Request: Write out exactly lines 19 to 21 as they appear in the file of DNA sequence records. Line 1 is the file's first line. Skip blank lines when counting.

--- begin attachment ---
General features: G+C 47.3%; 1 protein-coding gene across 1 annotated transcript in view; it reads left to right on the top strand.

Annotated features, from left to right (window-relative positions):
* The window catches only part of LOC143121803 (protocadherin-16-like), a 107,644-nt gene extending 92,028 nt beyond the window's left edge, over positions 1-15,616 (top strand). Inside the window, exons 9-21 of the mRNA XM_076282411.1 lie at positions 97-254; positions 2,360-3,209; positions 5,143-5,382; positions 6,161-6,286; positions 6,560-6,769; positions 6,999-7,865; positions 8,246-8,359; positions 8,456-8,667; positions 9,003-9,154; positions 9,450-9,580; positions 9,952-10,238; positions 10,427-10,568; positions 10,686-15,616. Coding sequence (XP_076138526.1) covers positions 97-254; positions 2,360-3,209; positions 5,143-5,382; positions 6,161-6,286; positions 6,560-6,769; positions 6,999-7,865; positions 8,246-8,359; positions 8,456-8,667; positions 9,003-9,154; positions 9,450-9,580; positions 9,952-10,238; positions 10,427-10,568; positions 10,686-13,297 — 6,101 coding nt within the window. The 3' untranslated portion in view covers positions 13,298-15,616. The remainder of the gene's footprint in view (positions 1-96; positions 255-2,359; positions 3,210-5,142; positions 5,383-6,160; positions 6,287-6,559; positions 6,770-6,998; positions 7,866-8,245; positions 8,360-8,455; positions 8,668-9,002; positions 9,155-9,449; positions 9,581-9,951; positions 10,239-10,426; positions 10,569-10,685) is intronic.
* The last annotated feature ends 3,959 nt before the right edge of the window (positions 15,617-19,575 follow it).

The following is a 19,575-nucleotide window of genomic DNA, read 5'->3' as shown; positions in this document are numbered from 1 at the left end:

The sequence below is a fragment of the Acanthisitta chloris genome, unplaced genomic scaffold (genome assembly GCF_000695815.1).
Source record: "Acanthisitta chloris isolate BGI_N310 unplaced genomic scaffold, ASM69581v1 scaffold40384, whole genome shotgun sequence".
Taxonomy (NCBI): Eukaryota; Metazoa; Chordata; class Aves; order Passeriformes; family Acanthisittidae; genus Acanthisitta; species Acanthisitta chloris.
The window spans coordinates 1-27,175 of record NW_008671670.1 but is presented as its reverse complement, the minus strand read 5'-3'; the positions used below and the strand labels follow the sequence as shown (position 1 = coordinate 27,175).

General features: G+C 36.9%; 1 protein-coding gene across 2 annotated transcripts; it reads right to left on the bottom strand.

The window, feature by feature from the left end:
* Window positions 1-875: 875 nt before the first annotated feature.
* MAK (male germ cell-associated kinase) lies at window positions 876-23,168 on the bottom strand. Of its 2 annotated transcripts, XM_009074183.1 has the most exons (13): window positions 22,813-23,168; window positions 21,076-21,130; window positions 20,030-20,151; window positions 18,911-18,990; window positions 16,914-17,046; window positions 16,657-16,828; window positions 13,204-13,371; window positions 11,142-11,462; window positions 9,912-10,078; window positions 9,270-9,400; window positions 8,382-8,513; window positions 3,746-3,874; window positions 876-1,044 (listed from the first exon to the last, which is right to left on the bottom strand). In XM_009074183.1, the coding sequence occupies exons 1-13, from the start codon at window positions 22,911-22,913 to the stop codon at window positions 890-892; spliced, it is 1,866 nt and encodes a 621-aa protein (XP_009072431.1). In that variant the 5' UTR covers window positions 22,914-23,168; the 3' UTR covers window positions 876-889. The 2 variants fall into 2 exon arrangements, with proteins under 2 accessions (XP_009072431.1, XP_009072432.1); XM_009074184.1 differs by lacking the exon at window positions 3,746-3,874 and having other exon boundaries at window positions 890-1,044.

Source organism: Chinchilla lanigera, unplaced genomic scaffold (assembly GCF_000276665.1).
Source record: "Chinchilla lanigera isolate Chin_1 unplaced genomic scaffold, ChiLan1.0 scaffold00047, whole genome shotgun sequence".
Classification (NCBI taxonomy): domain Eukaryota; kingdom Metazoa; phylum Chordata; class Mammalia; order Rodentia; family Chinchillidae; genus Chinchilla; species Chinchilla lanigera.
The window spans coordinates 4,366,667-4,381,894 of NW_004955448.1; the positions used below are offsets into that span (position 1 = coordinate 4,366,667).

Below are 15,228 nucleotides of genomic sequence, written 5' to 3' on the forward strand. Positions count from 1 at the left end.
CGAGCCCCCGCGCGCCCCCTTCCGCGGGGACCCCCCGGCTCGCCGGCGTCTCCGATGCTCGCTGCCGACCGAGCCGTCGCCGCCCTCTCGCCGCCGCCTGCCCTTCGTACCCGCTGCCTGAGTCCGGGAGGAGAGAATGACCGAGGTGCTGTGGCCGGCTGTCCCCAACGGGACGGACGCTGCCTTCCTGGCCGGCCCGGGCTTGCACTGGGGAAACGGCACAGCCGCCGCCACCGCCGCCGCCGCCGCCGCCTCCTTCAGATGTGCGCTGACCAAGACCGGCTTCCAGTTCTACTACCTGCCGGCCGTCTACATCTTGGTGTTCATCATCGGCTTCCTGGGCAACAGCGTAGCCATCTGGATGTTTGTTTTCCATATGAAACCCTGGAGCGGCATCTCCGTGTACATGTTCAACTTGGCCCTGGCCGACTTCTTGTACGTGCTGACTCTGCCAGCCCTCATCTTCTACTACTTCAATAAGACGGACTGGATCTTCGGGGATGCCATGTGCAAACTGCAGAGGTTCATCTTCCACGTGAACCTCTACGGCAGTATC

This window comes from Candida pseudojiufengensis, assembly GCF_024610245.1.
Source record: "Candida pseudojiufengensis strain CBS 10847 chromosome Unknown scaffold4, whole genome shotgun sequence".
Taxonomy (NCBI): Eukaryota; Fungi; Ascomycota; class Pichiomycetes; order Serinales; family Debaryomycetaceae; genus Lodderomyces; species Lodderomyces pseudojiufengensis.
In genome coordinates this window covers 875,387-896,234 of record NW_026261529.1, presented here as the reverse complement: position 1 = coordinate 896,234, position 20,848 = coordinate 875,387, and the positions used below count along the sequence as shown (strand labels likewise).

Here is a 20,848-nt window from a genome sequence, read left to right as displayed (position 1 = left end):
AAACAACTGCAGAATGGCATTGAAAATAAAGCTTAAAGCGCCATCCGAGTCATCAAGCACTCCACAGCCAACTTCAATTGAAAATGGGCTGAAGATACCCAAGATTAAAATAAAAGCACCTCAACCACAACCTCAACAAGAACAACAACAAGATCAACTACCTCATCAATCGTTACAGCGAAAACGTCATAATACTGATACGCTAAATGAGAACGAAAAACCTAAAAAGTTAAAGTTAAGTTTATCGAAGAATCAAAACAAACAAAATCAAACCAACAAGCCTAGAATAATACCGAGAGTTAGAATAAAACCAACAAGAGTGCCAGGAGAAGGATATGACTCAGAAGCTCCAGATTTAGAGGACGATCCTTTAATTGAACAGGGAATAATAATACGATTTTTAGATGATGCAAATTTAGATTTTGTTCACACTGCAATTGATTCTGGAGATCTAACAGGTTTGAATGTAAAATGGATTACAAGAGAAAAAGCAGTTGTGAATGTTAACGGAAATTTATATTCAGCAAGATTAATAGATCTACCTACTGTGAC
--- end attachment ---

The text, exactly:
CGAGCCCCCGCGCGCCCCCTTCCGCGGGGACCCCCCGGCTCGCCGGCGTCTCCGATGCTCGCTGCCGACCGAGCCGTCGCCGCCCTCTCGCCGCCGCCTGCCCTTCGTACCCGCTGCCTGAGTCCGGGAGGAGAGAATGACCGAGGTGCTGTGGCCGGCTGTCCCCAACGGGACGGACGCTGCCTTCCTGGCCGGCCCGGGCTTGCACTGGGGAAACGGCACAGCCGCCGCCACCGCCGCCGCCGCCGCCGCCTCCTTCAGATGTGCGCTGACCAAGACCGGCTTCCAGTTCTACTACCTGCCGGCCGTCTACATCTTGGTGTTCATCATCGGCTTCCTGGGCAACAGCGTAGCCATCTGGATGTTTGTTTTCCATATGAAACCCTGGAGCGGCATCTCCGTGTACATGTTCAACTTGGCCCTGGCCGACTTCTTGTACGTGCTGACTCTGCCAGCCCTCATCTTCTACTACTTCAATAAGACGGACTGGATCTTCGGGGATGCCATGTGCAAACTGCAGAGGTTCATCTTCCACGTGAACCTCTACGGCAGTATC

This window comes from Candida pseudojiufengensis, assembly GCF_024610245.1.
Source record: "Candida pseudojiufengensis strain CBS 10847 chromosome Unknown scaffold4, whole genome shotgun sequence".